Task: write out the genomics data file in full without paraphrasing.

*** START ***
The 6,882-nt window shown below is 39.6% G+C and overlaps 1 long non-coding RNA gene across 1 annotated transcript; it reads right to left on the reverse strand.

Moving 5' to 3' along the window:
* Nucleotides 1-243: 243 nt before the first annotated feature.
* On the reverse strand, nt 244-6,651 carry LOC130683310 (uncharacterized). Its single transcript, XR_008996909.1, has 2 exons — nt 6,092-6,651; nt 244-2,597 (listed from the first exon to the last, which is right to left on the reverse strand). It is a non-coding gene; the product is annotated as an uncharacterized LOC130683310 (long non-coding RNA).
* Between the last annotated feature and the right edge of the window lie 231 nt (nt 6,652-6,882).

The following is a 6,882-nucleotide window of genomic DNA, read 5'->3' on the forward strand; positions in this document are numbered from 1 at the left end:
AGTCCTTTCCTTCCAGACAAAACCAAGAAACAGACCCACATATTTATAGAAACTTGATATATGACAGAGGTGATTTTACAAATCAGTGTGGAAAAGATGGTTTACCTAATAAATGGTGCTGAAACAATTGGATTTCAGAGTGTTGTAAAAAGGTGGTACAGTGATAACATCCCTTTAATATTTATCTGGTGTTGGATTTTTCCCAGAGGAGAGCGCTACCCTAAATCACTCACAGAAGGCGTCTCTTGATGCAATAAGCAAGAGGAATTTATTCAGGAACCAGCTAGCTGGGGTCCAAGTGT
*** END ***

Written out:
The 6,882-nt window shown below is 39.6% G+C and overlaps 1 long non-coding RNA gene across 1 annotated transcript; it reads right to left on the reverse strand.

Moving 5' to 3' along the window:
* Nucleotides 1-243: 243 nt before the first annotated feature.
* On the reverse strand, nt 244-6,651 carry LOC130683310 (uncharacterized). Its single transcript, XR_008996909.1, has 2 exons — nt 6,092-6,651; nt 244-2,597 (listed from the first exon to the last, which is right to left on the reverse strand). It is a non-coding gene; the product is annotated as an uncharacterized LOC130683310 (long non-coding RNA).
* Between the last annotated feature and the right edge of the window lie 231 nt (nt 6,652-6,882).

The following is a 6,882-nucleotide window of genomic DNA, read 5'->3' on the forward strand; positions in this document are numbered from 1 at the left end:
AGTCCTTTCCTTCCAGACAAAACCAAGAAACAGACCCACATATTTATAGAAACTTGATATATGACAGAGGTGATTTTACAAATCAGTGTGGAAAAGATGGTTTACCTAATAAATGGTGCTGAAACAATTGGATTTCAGAGTGTTGTAAAAAGGTGGTACAGTGATAACATCCCTTTAATATTTATCTGGTGTTGGATTTTTCCCAGAGGAGAGCGCTACCCTAAATCACTCACAGAAGGCGTCTCTTGATGCAATAAGCAAGAGGAATTTATTCAGGAACCAGCTAGCTGGGGTCCAAGTGT